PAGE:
The enormous ship, which has deck space of 71,400 sq.m and can carry 8,500 cars, arrived at the Port of Tyne, Newcastle, on August 24th.
The Höegh Target is the first of six new post-panamax vessels Höegh Autoliners will take delivery of over the next 18 months. It was built by Xiamen Shipbuilding Industries and named by Mette Folden, wife of Ingar Skiaker, CEO of Höegh Autoliners. The vessels are part of Höegh’s ‘New Horizon’ design, which are said to be the largest PCTCs in the world.
Other shipping lines have also been ordering PCTCs that can carry 8,000 units or more. Wallenius Wilhelmsen Logistics has already taken ownership this year of two ‘High Efficiency Ro-ro Vessels’ (HERO), and has plans for another six through 2018 (read more here). This trend follows spate of ships that can carry 7,000 cars or more in recent years across the sector.
The Höegh Target has 14 decks, is 200 metres long, and 36 metres wide. The vessel has a door opening that is higher than Höegh Autoliners’ current vessels, which means cargo up to 6.5 metres high and 12 metres wide can be loaded on the ship. The ship also has stronger ramps allowing cargo weighing up to 375 tonnes to be loaded over the stern ramp and 22 tonnes over the side ramp.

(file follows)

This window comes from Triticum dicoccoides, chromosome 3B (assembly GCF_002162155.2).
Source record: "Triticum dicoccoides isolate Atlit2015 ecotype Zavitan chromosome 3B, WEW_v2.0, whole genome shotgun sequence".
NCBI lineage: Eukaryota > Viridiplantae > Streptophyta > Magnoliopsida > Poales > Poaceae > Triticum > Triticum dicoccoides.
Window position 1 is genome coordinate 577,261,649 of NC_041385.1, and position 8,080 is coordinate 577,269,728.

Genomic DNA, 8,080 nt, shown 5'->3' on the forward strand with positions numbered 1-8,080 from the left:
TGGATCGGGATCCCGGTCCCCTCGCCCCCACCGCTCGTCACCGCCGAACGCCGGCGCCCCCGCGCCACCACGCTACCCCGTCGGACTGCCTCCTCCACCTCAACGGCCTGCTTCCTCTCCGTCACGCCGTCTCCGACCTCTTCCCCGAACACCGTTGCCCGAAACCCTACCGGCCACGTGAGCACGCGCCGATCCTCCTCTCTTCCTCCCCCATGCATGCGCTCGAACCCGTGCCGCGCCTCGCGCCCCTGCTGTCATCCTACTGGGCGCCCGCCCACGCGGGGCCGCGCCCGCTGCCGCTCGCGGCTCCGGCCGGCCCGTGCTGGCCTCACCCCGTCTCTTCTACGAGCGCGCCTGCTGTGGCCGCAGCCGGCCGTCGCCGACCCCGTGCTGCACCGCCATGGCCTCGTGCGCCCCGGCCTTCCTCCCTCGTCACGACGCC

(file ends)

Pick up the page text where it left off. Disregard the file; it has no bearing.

Despite its vast size, Höegh has been keen to push the energy efficiency credentials of the new vessels. The ships include a new hull design that combines high cargo capacity with low fuel consumption, and are estimated to emit 50% less CO2 per car transported than a standard car carrier.
Target set sail from Xiamen in China at the start of July, and has already called at a number of ports in South Korea (Masan), Japan ( Kanda, Yokohama, Hitachinaka and Hiroshima), the Middle East (Suez Canal), Italy (Livorno and Genoa), Spain (Barcelona) and Belenux (Rotterdam and Antwerp) before arrving at Newcastle.
From Newcastle, Target will sail to Amsterdam and Bremerhaven, before rerouting back to the UK at Southampton and south to Santander, Tangier, Port Elizabeth, Durban, Maputo, Tamatave, Port Reunion, Port Louis, and Fremantle.
The vessel will operate on the East Asia to Europe shipping lane.
A spokesperson for Höegh said that the vessel will be carrying a range of cargo, from cars, to high and heavy machinery and break bulk, but could not give details as to which OEM’s vehicles were on board, due to customer confidentiality agreements.